Big City, Big Color

Broadway I

Some time ago, I began working on a series of New York City inspired architectural landscapes that relied heavily upon the repetition of abstract shapes to create a three-dimensional effect. I found that patterns of shapes weren’t the only tool in my compositional arsenal; I was also able to introduce a limited, but very expressive palette to create a sense of unity and movement. When paired with a strong composition, a little color can go a long way.

Ultimately, my choice of palette depends upon the subject and how I’d like to depict it. When I decided to paint the scene in Broadway
for example, I looked at the street and its dramatic atmosphere. The angular shapes of the buildings in the painting are enhanced by the high-intensity colors I placed against the dark band in the center. Behind the colorful umbrellas, you’ll find an arrangement of Winsor blue, Winsor green, alizarin crimson and Payne’s gray. Use strong geometric shapes and a limited palette to achieve a dramatic effect in your watercolor landscapes. City Structure In Broadway (watercolor on paper), a limited palette of blue, green, red and gray enhance the intensity of the angular geometric shapes in the composition.

Using different values of the same color across a composition creates a sense of unity as the viewer’s eye picks up similar tones and associates them. You’ll find this strategy works best when you limit your main color choices to one ingredient. One advantage of working with fewer colors is that you’re less likely to make mud, but that doesn’t mean that your creative possibilities are limited.

In Grant and Washington (below), for example, I used gray shapes to create a sense of rhythm. The strength of the composition rests in the arrangement of the elements within the painting; value and color also play an important role, working to establish coherence between the abstract shapes. Strong Geometry You’ll find that modern architecture makes for good paintings with strong geometric shapes because of its very sharp, robust lines. On the other hand, older trends in architecture, which tend to be more circular than angular,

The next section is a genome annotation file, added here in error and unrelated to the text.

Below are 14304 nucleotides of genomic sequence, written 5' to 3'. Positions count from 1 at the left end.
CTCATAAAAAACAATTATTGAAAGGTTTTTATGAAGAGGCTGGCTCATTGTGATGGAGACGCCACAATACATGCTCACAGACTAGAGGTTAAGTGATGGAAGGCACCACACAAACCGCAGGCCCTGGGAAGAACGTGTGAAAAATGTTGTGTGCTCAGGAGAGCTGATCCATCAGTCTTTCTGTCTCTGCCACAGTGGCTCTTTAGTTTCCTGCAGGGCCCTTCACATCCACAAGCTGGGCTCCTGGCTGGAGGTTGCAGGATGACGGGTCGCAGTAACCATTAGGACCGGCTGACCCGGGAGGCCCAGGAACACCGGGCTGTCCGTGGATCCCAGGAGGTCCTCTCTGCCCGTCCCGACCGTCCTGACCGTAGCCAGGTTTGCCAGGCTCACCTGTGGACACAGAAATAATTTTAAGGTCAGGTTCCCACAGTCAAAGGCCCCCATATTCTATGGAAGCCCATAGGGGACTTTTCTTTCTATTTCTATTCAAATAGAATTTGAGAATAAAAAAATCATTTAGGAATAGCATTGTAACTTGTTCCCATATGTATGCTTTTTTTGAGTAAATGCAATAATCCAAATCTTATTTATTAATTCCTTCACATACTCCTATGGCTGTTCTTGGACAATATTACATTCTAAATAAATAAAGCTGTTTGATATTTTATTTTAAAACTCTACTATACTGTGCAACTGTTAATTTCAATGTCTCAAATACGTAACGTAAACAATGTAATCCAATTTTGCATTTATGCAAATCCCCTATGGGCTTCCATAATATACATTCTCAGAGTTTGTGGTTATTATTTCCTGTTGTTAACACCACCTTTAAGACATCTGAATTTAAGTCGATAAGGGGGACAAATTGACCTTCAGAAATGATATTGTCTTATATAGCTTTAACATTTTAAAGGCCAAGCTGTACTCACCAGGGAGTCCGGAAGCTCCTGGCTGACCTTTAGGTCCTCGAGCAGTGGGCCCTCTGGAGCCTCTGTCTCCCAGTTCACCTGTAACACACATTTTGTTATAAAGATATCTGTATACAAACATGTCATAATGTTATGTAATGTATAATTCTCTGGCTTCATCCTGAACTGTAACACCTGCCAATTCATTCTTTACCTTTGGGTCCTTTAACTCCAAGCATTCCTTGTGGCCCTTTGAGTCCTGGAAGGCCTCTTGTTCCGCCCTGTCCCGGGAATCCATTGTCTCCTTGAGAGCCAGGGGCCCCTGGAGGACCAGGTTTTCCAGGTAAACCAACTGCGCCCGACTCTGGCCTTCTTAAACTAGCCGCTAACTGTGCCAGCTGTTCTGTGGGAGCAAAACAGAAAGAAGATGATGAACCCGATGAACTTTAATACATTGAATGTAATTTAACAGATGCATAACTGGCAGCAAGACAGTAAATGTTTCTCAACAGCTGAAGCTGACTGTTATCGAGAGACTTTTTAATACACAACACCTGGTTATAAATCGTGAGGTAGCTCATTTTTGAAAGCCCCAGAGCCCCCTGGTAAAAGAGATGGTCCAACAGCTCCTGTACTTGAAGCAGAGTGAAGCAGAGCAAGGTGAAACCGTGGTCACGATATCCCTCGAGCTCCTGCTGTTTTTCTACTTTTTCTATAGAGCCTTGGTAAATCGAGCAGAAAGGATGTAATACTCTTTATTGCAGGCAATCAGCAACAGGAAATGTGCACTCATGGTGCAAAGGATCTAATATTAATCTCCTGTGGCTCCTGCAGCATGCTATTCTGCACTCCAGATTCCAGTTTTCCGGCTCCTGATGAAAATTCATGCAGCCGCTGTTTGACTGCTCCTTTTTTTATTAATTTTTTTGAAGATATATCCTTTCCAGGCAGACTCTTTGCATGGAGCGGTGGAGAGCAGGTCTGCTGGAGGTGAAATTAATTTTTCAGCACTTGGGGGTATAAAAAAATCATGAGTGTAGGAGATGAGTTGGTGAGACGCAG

can prove more difficult to approach in this way. When you’re painting architectural subjects, it’s a good idea to work with photos and on site. I usually start with a preliminary plein air sketch and then photograph the spot for later reference. Sometimes I also work out my value range by doing a collage of magazine ads. I find the tones I need and just rip and glue. Once I’ve established my composition, I turn my focus to my palette. I try to listen to the subject, in addition to what I might want to say about it, when I determine what colors to select. That said, my palette is always very limited and distinct—usually a range of only a few colors. I like using alizarin crimson, ultramarine blue and Payne’s gray for a dark value. Actually, Payne’s gray works In Grant and Washington (watercolor on paper), gray shapes bring a sense of rhythm to the composition. The use of different values of the same color creates coherence.
Like most artists, I sometimes shift my strategy as I paint, adjusting to accommodate an area I want to emphasize. Things can happen quickly while I’m working and I have to stay open to possibilities. To ensure that I keep a balance between detail and larger shapes in my paintings, I place a great deal of importance on design. That’s where my strong background in illustration comes into play.

Washington and Grant


2 Comments (+add yours?)

  1. Alberta
    Sep 22, 2014 @ 22:44:55

    Very interesting to read an artist’s point of view.
    I love the artwork, you feel you can actually go into
    the picture, very life like.

    Liked by 1 person


  2. angela barbalace
    Oct 03, 2014 @ 02:50:52

    Thank you for such very nice comment Alberta



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